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Moving Truck vs. Cargo Van: The Great Debate
- Moving trucks come in several different sizes to fit the range of customers’ needs.
- Cargo vans are smaller, less expensive, yet still get the job done for those with only a minimal amount of stuff.
- If you’re moving a family or a thriving business, a moving truck will be best suited to your needs. There’s a ton of space for furniture as well as boxes, and you’ll be better safe than sorry if you take this type of rental.
- For single people or university students, a one way cargo van is ideal. They are less expensive to rent, much cheaper to fuel, and still offer up to 300 cubic feet of space.
The Perfect Formula for Finding A Moving Company
- Budget. This is absolutely the most important item to consider when doing your homework on which professional movers to hire. Once you formulate your budget, you can continue onto other factors.
- Schedule. How soon is your move? By when does it need to be completed? How pressed are you for time? These are factors that you must consider early on in your planning so that nothing is rushed and done incorrectly.
- Requirements. No two moves are exactly alike, so you really need to think about what sort of needs you have as far as a customer. Is this a simple local move? Will you need packing and wrapping services? Are you moving long distance? Take these things into your planning process.
“Country music scholar Bill Malone has gone so far as to say that trucking songs account for the largest component of work songs in the country music catalog. For a style of music that has, since its commercial inception in the 1920s, drawn attention to the coal man, the steel drivin’ man, the railroad worker, and the cowboy, this certainly speaks volumes about the cultural attraction of the trucker in the American popular consciousness.” — Shane Hamilton
“Writer-director James Mottern said he was influenced by nuanced, beloved movies of the 1970s such as "The Last Detail" and "Five Easy Pieces." Mottern said his female trucker character began with a woman he saw at a Southern California truck stop — a "beautiful woman, bleach blonde ... skin tanned to leather walked like a Teamster, blue eyes.” - Paul Brownfield
The Dwight D. Eisenhower National System of Interstate and Defense Highways is most commonly known as the Interstate Highway System, Interstate Freeway System, Interstate System, or simply the Interstate. It is a network of controlled-access highways that forms a part of the National Highway System of the United States. Named after President Dwight D. Eisenhower, who endorsed its formation, the idea was to have portable moving and storage. Construction was authorized by the Federal-Aid Highway Act of 1956. The original portion was completed 35 years later, although some urban routes were canceled and never built. The network has since been extended and, as of 2013, it had a total length of 47,856 miles (77,017 km), making it the world's second longest after China's. As of 2013, about one-quarter of all vehicle miles driven in the country use the Interstate system. In 2006, the cost of construction had been estimated at about $425 billion (equivalent to $511 billion in 2015).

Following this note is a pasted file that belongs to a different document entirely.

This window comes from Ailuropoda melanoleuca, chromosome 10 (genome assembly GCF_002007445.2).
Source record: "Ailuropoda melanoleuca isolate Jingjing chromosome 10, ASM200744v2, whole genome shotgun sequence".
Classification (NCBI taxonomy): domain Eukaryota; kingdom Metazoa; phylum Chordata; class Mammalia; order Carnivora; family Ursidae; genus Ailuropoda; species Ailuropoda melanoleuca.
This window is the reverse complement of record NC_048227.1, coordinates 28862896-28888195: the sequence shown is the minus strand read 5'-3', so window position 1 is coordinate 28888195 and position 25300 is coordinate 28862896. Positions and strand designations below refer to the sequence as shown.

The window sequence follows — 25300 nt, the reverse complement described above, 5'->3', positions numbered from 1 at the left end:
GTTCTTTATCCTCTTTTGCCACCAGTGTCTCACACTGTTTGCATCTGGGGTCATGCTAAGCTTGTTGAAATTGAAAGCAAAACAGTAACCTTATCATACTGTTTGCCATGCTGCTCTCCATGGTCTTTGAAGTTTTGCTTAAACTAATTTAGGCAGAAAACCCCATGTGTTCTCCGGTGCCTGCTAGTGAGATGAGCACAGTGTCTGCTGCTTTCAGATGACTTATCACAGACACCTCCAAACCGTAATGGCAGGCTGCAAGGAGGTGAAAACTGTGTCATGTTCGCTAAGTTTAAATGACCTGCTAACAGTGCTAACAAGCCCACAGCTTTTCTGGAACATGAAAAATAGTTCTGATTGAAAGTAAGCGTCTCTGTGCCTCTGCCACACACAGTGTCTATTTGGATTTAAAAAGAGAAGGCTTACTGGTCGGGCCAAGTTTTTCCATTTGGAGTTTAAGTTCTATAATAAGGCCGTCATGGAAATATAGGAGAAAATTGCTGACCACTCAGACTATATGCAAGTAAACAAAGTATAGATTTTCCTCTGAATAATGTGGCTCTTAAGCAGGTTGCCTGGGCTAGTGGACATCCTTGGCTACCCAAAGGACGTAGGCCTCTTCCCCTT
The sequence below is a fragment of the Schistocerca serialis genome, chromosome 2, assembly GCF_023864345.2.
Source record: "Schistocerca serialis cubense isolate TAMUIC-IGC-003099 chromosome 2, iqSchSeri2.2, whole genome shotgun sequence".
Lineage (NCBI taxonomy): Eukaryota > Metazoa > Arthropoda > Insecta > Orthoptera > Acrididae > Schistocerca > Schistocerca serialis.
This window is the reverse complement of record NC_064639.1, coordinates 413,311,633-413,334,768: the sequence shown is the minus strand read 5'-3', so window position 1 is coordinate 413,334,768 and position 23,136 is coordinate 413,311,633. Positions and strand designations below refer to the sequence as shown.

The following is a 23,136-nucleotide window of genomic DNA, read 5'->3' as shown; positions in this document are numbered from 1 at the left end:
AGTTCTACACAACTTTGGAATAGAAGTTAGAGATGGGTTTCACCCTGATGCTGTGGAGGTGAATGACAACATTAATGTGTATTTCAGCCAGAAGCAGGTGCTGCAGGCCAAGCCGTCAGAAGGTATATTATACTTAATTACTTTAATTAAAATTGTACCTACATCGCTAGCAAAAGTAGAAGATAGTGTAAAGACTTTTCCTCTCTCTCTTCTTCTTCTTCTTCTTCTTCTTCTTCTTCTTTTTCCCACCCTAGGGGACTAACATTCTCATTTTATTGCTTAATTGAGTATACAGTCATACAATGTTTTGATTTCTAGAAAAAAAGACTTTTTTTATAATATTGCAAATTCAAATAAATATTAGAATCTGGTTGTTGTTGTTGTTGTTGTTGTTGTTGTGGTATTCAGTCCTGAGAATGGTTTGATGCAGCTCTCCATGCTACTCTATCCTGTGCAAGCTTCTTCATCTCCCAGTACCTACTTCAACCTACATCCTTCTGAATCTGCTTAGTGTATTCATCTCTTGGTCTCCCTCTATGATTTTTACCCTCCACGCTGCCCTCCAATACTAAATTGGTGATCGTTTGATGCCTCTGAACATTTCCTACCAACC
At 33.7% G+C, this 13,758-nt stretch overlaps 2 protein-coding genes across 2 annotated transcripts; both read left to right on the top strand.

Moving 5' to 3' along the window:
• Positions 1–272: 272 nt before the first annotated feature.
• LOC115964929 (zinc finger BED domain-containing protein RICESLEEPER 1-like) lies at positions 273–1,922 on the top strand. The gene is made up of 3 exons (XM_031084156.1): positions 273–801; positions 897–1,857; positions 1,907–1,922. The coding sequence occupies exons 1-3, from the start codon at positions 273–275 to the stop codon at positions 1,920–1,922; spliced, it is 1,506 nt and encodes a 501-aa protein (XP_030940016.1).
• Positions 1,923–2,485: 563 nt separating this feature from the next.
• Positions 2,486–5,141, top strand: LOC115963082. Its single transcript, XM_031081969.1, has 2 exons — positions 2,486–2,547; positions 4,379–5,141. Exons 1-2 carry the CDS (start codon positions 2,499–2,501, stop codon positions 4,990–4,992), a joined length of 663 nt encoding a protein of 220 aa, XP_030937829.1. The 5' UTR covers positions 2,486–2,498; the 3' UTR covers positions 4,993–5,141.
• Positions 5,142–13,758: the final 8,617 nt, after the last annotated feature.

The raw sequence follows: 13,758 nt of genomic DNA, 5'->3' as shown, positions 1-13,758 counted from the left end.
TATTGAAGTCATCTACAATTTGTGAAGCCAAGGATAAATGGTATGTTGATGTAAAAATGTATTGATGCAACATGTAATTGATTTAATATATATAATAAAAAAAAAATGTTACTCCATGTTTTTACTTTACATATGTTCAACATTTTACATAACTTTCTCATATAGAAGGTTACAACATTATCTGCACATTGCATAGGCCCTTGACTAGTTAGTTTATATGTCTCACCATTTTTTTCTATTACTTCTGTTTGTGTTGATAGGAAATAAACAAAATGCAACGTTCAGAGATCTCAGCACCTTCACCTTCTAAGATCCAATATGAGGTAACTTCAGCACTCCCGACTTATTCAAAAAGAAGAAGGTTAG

In 1991 the film "Thelma & Louise" premiered,rapidlybecoming a well known movie.Throughout the movie, a dirty and abrasive truck driver harasses the two women during chance encounters.Author Michael Dunne describes this minor character as "fat and ignorant" and "a lustful fool blinded by a delusion of male superiority".Thelma and Louise exact their revenge by feigning interest in him and then blowing up his tanker truck full of gas.
In 1933, as a part of President Franklin D. Roosevelt’s “New Deal”, the National Recovery Administration requested that each industry creates a “code of fair competition”. The American Highway Freight Association and the Federated Trucking Associations of America met in the spring of 1933 to speak for the trucking association and begin discussing a code. By summer of 1933 the code of competition was completed and ready for approval. The two organizations had also merged to form the American Trucking Associations. The code was approved on February 10, 1934. On May 21, 1934, the first president of the ATA, Ted Rogers, became the first truck operator to sign the code. A special "Blue Eagle" license plate was created for truck operators to indicate compliance with the code.